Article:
The viability of remote work differs across countries, with more advanced economies having a higher potential to transform themselves. The U.K., Germany, and United States could potentially shift nearly 40 percent of all workforce hours to remote work. The top emerging economies, China, India, and Mexico, can only foreseeably transition less than 20 percent of workforce hours, according to McKinney’s global survey. Larger parts of emerging economies are based on labor that requires physical and manual activities in the manufacturing and agriculture industries. In many cities, there simply aren’t enough desk jobs for working from home to have a serious impact on the national economy, even if they had the broadband infrastructure and space at home to facilitate the transition. 

American workers are finally getting leverage over their employers. A record number of job openings is creating competition for workers at every level of the economy, resulting in rising wages and more workplace accommodations. The average reservation wage for college degree holders in the United States is up nearly $10,000, according to the Federal Reserve Bank of New York. Approxamily 49 percent of companies are finding it hard to retain workers, up 30 percent year over year.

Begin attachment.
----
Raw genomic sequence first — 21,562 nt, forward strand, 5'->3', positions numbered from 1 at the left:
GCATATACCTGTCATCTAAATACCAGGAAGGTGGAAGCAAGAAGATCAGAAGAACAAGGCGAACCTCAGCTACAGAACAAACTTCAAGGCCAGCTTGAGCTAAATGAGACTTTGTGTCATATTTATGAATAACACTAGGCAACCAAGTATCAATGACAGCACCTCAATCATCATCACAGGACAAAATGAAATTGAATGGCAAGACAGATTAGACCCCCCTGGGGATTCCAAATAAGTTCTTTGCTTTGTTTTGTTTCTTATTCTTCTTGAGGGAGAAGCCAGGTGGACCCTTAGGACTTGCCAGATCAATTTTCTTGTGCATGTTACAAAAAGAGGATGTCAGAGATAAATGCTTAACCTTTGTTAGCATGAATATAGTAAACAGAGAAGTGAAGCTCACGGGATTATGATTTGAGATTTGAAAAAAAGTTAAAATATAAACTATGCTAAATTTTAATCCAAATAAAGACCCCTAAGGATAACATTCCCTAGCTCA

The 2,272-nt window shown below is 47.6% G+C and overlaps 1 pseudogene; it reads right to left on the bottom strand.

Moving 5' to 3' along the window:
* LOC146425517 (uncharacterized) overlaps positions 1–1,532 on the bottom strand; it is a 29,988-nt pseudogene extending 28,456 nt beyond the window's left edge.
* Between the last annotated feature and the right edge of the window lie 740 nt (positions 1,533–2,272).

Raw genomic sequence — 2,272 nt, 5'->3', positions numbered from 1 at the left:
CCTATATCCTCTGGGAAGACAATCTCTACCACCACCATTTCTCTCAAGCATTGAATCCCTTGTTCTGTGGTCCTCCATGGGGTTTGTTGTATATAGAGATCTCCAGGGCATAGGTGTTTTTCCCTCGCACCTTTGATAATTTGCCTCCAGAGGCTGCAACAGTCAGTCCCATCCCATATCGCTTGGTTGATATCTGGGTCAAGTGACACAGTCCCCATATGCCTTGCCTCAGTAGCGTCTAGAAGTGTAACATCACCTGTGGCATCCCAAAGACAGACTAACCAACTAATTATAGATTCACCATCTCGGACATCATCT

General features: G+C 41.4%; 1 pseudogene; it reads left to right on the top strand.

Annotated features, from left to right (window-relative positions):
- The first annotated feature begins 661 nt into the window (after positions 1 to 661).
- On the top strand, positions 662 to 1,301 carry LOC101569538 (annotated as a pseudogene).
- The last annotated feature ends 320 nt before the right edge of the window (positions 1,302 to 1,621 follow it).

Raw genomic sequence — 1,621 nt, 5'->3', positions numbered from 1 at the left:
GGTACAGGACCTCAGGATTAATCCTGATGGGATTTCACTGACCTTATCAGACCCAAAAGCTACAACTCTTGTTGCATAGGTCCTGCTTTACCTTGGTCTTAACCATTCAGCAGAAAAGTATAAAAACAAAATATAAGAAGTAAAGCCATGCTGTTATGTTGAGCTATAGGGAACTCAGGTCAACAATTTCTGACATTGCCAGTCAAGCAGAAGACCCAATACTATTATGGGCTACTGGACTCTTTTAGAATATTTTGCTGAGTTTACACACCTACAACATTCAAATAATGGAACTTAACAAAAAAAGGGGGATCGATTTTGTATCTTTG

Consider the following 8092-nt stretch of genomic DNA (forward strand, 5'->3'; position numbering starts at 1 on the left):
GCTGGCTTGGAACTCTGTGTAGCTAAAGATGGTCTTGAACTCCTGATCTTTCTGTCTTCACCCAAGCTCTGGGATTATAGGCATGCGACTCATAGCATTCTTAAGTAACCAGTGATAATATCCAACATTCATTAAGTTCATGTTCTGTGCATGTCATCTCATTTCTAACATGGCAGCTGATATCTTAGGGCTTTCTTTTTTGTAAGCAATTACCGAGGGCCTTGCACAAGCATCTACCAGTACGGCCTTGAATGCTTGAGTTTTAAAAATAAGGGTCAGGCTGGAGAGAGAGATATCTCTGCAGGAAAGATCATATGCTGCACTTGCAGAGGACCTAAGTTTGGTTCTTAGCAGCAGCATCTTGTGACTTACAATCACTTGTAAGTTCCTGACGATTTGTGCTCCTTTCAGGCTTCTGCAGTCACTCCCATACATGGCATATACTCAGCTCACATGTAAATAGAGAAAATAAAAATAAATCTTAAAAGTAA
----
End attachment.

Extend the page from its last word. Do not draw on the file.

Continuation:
“Companies are going to have to work harder to attract and retain talent,” Randstad North America CEO Karen Fichuk told the New York Times. “We think it’s a bit of a historic moment for the American labor force.”